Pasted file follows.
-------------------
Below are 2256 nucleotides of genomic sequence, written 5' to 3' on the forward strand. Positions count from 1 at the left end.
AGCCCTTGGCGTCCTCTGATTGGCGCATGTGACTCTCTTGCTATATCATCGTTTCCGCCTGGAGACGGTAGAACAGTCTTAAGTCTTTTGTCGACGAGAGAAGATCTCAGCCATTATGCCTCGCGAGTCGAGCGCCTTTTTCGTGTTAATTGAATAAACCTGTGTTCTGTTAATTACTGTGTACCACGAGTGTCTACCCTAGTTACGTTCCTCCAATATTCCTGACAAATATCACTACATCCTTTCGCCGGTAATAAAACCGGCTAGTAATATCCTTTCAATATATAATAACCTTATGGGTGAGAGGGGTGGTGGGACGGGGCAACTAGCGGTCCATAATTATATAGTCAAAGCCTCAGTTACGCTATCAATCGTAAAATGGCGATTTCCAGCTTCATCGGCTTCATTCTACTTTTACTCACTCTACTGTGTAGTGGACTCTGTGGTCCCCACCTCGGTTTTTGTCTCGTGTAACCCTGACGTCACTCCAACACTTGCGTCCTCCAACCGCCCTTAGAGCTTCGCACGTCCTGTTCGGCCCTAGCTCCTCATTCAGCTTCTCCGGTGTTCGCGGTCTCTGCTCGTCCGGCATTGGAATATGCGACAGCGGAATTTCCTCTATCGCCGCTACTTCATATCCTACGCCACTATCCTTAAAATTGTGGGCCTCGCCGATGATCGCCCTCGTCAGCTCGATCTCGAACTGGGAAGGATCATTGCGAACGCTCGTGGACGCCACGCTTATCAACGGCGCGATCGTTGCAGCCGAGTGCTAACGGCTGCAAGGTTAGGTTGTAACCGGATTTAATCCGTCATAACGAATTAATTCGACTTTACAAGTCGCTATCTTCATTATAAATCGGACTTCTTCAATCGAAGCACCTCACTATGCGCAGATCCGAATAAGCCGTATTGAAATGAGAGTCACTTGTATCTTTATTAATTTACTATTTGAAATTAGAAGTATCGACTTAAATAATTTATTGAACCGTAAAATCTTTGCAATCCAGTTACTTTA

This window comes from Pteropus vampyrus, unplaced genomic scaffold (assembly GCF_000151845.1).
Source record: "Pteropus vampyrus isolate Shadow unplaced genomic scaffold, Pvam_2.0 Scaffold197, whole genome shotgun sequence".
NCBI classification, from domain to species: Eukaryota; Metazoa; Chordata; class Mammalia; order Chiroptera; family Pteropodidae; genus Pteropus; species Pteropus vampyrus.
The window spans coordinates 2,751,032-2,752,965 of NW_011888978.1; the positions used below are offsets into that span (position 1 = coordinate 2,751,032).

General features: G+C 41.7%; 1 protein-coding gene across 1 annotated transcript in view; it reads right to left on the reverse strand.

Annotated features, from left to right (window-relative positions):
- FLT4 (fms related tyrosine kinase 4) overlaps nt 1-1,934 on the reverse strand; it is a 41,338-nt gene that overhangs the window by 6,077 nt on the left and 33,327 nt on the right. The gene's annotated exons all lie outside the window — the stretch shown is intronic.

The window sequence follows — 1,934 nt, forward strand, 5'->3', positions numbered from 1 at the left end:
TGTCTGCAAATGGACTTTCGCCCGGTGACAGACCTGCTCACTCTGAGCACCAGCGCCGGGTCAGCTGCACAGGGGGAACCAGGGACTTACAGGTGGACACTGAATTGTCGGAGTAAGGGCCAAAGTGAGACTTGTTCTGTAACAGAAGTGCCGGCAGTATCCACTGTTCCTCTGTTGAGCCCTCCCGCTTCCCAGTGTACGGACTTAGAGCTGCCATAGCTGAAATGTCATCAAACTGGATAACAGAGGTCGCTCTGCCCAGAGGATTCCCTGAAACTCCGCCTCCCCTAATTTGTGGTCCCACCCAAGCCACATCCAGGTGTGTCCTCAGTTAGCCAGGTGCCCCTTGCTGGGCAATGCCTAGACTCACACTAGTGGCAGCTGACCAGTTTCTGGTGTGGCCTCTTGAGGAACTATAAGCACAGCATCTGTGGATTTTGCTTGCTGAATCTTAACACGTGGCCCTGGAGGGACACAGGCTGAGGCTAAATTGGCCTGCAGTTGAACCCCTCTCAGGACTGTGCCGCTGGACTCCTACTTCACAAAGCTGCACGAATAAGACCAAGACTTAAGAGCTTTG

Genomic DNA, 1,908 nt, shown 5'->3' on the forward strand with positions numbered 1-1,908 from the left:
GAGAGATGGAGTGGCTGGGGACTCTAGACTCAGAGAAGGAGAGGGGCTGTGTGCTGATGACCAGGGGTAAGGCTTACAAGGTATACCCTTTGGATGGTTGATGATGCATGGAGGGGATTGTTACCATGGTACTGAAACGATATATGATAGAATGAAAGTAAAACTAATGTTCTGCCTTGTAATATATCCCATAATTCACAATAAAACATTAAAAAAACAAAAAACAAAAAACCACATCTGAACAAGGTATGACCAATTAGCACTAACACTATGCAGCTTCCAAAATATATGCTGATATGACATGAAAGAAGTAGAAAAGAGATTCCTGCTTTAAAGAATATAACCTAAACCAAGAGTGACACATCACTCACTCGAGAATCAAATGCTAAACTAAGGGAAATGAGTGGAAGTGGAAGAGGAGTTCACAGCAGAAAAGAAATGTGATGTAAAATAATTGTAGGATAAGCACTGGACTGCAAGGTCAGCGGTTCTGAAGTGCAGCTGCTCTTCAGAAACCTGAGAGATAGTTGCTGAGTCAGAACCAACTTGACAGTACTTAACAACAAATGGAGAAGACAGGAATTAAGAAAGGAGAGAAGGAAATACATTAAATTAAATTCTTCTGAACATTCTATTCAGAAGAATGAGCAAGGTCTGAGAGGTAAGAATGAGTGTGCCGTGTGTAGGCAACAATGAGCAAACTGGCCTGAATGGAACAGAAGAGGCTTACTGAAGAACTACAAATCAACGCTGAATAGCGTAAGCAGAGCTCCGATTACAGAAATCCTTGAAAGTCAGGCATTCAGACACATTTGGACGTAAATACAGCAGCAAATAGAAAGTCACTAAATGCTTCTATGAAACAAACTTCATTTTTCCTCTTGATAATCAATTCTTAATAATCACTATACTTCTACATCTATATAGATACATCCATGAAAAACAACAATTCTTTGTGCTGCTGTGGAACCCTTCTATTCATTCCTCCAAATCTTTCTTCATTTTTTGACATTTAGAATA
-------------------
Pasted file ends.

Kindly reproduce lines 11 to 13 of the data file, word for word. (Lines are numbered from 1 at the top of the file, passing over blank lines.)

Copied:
TGTCTGCAAATGGACTTTCGCCCGGTGACAGACCTGCTCACTCTGAGCACCAGCGCCGGGTCAGCTGCACAGGGGGAACCAGGGACTTACAGGTGGACACTGAATTGTCGGAGTAAGGGCCAAAGTGAGACTTGTTCTGTAACAGAAGTGCCGGCAGTATCCACTGTTCCTCTGTTGAGCCCTCCCGCTTCCCAGTGTACGGACTTAGAGCTGCCATAGCTGAAATGTCATCAAACTGGATAACAGAGGTCGCTCTGCCCAGAGGATTCCCTGAAACTCCGCCTCCCCTAATTTGTGGTCCCACCCAAGCCACATCCAGGTGTGTCCTCAGTTAGCCAGGTGCCCCTTGCTGGGCAATGCCTAGACTCACACTAGTGGCAGCTGACCAGTTTCTGGTGTGGCCTCTTGAGGAACTATAAGCACAGCATCTGTGGATTTTGCTTGCTGAATCTTAACACGTGGCCCTGGAGGGACACAGGCTGAGGCTAAATTGGCCTGCAGTTGAACCCCTCTCAGGACTGTGCCGCTGGACTCCTACTTCACAAAGCTGCACGAATAAGACCAAGACTTAAGAGCTTTG

Genomic DNA, 1,908 nt, shown 5'->3' on the forward strand with positions numbered 1-1,908 from the left:
GAGAGATGGAGTGGCTGGGGACTCTAGACTCAGAGAAGGAGAGGGGCTGTGTGCTGATGACCAGGGGTAAGGCTTACAAGGTATACCCTTTGGATGGTTGATGATGCATGGAGGGGATTGTTACCATGGTACTGAAACGATATATGATAGAATGAAAGTAAAACTAATGTTCTGCCTTGTAATATATCCCATAATTCACAATAAAACATTAAAAAAACAAAAAACAAAAAACCACATCTGAACAAGGTATGACCAATTAGCACTAACACTATGCAGCTTCCAAAATATATGCTGATATGACATGAAAGAAGTAGAAAAGAGATTCCTGCTTTAAAGAATATAACCTAAACCAAGAGTGACACATCACTCACTCGAGAATCAAATGCTAAACTAAGGGAAATGAGTGGAAGTGGAAGAGGAGTTCACAGCAGAAAAGAAATGTGATGTAAAATAATTGTAGGATAAGCACTGGACTGCAAGGTCAGCGGTTCTGAAGTGCAGCTGCTCTTCAGAAACCTGAGAGATAGTTGCTGAGTCAGAACCAACTTGACAGTACTTAACAACAAATGGAGAAGACAGGAATTAAGAAAGGAGAGAAGGAAATACATTAAATTAAATTCTTCTGAACATTCTATTCAGAAGAATGAGCAAGGTCTGAGAGGTAAGAATGAGTGTGCCGTGTGTAGGCAACAATGAGCAAACTGGCCTGAATGGAACAGAAGAGGCTTACTGAAGAACTACAAATCAACGCTGAATAGCGTAAGCAGAGCTCCGATTACAGAAATCCTTGAAAGTCAGGCATTCAGACACATTTGGACGTAAATACAGCAGCAAATAGAAAGTCACTAAATGCTTCTATGAAACAAACTTCATTTTTCCTCTTGATAATCAATTCTTAATAATCACTATACTTCTACATCTATATAGATACATCCATGAAAAACAACAATTCTTTGTGCTGCTGTGGAACCCTTCTATTCATTCCTCCAAATCTTTCTTCATTTTTTGACATTTAGAATA